Monthly Archives: February 2017

Fertilizing Late Winter Forage


We were months late getting our winter forage planted this year. We didn’t have many options because of this, so most winter forage is ryegrass. Most of it is looking good now and very green. We haven’t had too much rain to leach nutrients, and weather has been similar to a normal October/November. We typically put 50 lbs of N at planting, in winter, and again in spring. We will still be able to get in another few fertilizers if need, but probably one less than normal. At this time, we need to check small grains for deficiency and put on another 50 lbs when we see the lower leaves yellowing.

N deficiency in triticale

N deficiency in small grain

Last season, winter rains leached our nitrogen from the soil, and timeliness with winter fertilization was critical. UGA Forage Agronomist Dr. Dennis Hancock sent out information on ryegrass last year to address issues with heavy rains:


Standard soil test recommendations are that one should put out 50 lbs of N/acre on ryegrass and small grains in late winter (late January – February) and another 50 lbs of N/acre on ryegrass in early spring (mid-March – mid-April). Applications of N at these rates are likely to result in more than 15-20 lbs of DM per lb of added N for the late winter application and more than 20-25 lbs of DM per lb of added N.  As a general rule of thumb, N response rates greater than 15-20 lbs of DM per lb of added N will result in an economical response.

The response to N (lbs of DM gained per lb of added N) has to be considered in context. To illustrate this, let us consider three scenarios:

Scenario 1) Ryegrass or small grains that have been slow to grow, either because of bad weather or N deficiency (and, sometimes, a late planting). These winter annual forage crops will often respond very aggressively to a winter application (20-30 lbs of DM per lb of added N assuming N rates are 40 – 60+ lbs of N/acre).  It is analogous to compensatory gains in growing livestock. It is the same basic principle: an organism that has had growth limitations will often grow at extraordinary rates whenever those factors are no longer limiting.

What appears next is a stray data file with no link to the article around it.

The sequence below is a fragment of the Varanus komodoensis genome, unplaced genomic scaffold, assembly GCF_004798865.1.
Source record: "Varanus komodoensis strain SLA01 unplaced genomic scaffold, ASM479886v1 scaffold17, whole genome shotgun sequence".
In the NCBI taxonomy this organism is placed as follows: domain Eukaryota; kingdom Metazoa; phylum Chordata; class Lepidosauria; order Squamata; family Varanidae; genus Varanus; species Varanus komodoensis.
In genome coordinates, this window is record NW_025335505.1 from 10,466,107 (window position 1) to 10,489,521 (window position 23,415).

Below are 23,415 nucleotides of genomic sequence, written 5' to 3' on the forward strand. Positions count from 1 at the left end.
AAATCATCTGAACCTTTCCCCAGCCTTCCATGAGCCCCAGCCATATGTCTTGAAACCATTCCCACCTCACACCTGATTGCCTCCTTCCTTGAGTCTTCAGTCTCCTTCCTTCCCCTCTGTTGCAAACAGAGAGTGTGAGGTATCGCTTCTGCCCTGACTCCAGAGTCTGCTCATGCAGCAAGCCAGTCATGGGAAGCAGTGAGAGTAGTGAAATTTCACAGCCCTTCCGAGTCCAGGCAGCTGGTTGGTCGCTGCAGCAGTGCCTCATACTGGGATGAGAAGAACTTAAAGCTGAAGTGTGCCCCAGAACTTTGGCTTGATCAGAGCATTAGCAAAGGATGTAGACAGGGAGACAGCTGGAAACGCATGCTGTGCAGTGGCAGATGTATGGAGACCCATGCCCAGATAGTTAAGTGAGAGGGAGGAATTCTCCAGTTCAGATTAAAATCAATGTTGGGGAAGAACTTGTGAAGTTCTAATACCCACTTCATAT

Scenario 2) Ryegrass or small grain plantings that have been growing strong. Winter annual forage crops in this scenario are unlikely to respond as aggressively to N at this time. For example, they may barely provide 15 lbs of DM per lb of added N during the few weeks following N application. However, this N is still crucial, as it keeps the plant growing at least at a healthy rate. Therefore, it is important to fertilize them at the same or nearly the same rates because they will need the fertility during the remainder of the season.

Scenario 3) Winter annual forages that have been moderate to severely damaged by disease (Helminthsporium leaf spot, grey leaf spot/blast, leaf rust, or barley yellow dwarf virus, etc.). These forage crops are unlikely to respond to N application. For example, tillers that are exhibiting physical symptoms of barley yellow dwarf (BYD) infection will die quickly, especially following a hard freeze. Therefore, if more than 30% of the tillers in a stand of oats have been damaged by barley yellow dwarf, those plants are unlikely to respond well to N. Each producer will have to determine if they are willing to take the risk, but if it were my oats, I doubt I would put any more N into those areas/fields.

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Warm Winter And Pecans

UGA Extension Pecan Specialist Dr. Lenny Wells has an update on pecans:

We haven’t had much of a winter this year. We’ve only had 4 days where temperatures dipped below freezing in Tifton and the average temperature since November has been 57 degrees as opposed to 55 degrees last winter. We’ve also accumulated only 368 chill hours as opposed to the 559 chill hours we had by this time last year.

Nursery tree leafing out on 2/21/17 - Photo by Dr. Lenny Wells

Nursery tree leafing out on 2/21/17 – Photo by Dr. Lenny Wells